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Five [and] ten cubits upward the waters prevailed and covered the hills.


The waters were unrelenting until they reached about 15 cubits above the tops of the hills.


The options are that God told Noah, Noah could have taken depth soundings, or Noah made calculations based on what he observed.

It is possible that God told Noah that the depth of the water was more than what was needed to cover any giant on the top of the tallest hill. 15 of the early cubits would have been about 25 feet today. This does not prove they had giants of 25 feet tall; it could mean it was enough water to cover him with several feet of water, or that 25 feet was enough to cover him with water twice as deep as he was tall. The twice his height option fits well with the way God does things. The point was that no one survived outside the ark.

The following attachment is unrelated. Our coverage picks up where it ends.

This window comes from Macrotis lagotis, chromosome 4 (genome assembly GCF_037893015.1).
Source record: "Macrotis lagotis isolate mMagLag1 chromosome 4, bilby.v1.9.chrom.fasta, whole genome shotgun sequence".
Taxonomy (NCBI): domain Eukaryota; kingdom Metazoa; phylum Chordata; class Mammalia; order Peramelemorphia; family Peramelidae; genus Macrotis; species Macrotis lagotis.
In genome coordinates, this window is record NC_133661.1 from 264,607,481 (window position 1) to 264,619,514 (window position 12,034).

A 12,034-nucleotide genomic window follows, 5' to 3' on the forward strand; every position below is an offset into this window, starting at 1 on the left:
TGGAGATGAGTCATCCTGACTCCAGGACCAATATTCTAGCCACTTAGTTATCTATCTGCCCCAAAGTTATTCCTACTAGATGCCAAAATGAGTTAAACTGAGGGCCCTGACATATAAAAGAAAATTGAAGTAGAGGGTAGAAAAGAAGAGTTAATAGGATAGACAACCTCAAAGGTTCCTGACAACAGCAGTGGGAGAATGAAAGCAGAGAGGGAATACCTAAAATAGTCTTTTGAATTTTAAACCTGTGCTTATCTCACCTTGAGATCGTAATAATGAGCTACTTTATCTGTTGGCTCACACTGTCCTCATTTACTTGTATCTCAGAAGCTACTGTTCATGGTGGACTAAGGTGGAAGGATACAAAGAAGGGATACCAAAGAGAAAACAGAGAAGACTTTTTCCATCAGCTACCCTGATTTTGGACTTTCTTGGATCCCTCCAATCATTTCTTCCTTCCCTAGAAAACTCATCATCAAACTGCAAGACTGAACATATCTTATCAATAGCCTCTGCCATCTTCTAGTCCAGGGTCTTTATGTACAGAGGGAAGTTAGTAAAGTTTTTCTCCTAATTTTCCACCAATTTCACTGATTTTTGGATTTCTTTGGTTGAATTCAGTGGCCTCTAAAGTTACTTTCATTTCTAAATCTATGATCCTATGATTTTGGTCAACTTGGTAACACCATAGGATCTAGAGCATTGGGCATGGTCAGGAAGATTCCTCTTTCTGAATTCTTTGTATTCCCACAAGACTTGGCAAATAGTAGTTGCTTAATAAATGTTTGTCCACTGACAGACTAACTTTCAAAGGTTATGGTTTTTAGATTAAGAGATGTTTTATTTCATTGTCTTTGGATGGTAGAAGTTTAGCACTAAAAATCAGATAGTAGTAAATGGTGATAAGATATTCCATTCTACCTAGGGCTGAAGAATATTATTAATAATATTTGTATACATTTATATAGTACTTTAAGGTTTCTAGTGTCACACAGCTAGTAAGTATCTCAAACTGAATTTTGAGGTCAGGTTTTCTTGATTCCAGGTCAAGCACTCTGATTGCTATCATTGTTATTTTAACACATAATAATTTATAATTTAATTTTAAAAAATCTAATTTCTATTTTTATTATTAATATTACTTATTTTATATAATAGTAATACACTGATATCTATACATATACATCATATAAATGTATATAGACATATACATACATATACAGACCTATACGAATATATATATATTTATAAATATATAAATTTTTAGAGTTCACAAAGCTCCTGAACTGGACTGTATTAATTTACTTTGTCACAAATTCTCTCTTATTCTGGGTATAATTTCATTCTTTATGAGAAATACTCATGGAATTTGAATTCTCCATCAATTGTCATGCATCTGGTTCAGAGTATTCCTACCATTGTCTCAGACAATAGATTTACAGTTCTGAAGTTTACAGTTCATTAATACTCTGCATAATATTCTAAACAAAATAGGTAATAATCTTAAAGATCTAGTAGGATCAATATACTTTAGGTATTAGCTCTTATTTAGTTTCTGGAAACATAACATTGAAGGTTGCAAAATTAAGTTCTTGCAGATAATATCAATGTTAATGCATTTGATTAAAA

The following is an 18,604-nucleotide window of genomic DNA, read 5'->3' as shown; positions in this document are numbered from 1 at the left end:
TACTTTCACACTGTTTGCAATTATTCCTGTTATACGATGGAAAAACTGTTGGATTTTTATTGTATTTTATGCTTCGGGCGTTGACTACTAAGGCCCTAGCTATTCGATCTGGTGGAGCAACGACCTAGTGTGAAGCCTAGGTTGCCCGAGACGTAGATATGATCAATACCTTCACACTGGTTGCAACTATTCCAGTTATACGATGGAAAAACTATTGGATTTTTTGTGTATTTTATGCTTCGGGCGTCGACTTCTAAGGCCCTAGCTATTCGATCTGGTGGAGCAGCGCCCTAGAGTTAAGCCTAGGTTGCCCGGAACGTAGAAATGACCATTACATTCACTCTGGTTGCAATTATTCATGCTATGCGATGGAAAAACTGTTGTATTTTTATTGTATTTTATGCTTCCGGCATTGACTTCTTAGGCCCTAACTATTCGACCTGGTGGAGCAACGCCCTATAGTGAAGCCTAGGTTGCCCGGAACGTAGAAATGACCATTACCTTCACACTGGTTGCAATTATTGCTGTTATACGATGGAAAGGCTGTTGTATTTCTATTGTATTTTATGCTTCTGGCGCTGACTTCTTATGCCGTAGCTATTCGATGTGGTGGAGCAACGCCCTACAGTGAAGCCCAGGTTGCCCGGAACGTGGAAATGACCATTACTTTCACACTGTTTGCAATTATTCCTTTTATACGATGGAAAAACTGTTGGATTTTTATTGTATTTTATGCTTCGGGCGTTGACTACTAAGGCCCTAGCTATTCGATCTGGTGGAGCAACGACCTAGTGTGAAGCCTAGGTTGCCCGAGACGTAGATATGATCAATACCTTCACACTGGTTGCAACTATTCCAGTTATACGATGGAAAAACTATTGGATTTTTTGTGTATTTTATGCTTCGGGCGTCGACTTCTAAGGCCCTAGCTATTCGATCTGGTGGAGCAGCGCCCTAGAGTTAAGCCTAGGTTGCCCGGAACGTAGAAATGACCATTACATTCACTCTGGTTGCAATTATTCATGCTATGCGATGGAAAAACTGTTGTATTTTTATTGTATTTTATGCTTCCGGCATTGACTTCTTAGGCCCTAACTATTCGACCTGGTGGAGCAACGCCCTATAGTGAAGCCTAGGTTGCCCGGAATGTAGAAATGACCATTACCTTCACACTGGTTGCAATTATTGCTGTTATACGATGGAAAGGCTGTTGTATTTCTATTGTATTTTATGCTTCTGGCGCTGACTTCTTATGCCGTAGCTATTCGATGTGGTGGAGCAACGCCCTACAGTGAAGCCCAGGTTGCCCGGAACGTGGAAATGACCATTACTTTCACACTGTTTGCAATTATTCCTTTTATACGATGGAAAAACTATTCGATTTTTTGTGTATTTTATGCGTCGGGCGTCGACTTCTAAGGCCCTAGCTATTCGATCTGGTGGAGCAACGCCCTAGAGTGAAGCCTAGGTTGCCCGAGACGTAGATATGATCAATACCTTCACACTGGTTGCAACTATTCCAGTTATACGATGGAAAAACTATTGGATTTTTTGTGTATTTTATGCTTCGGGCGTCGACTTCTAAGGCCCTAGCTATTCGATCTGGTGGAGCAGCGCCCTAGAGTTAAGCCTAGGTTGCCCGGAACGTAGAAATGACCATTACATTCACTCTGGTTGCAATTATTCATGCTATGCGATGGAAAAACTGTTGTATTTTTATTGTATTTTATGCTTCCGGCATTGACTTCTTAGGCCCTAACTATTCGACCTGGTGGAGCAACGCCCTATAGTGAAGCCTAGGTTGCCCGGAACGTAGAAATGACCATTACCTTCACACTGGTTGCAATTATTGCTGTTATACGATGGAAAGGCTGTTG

A moon pool for ventilation could have been used by Noah to take depth soundings; while throwing something out of the small air gaps at the top of the ark would have been close to impossible. In fact, they could have built into the ark, the cables, pullies and other things they would need to take such soundings from the moon pool. But the only thing that soundings would do is show how deep the water was under their location, which constantly changed. Maybe the statement about 15 cubits (Gen 7:20) simply shows the smallest sounding they recorded (thus the highest point of land) after the water covered everything.

It is also possible that Noah was close to the highest hill in his area, which he could see by peeking out of the air vents at the top of the ark. He was able to note how quickly the water was rising toward the top of the highest hill. He probably calculated that increase in cubits per day.   After the top of the hill was surpassed, he kept up his calculations until something felt different. There was probably a pause which came when the level of the water stopped rising. Noah did not sense that the water was no longer rising, but he probably felt the pause, possibly as a lessening in the frequency and harshness of the waves.

We can be sure that when the waters overtopped the highest hills, the last surviving humans would have been swept off of their high perches by tsunamis which relentlessly reached higher and higher. It would have been useless to try to survive by hanging on to floating logs, or by building a small raft. The waves and hypercane conditions made all such efforts futile.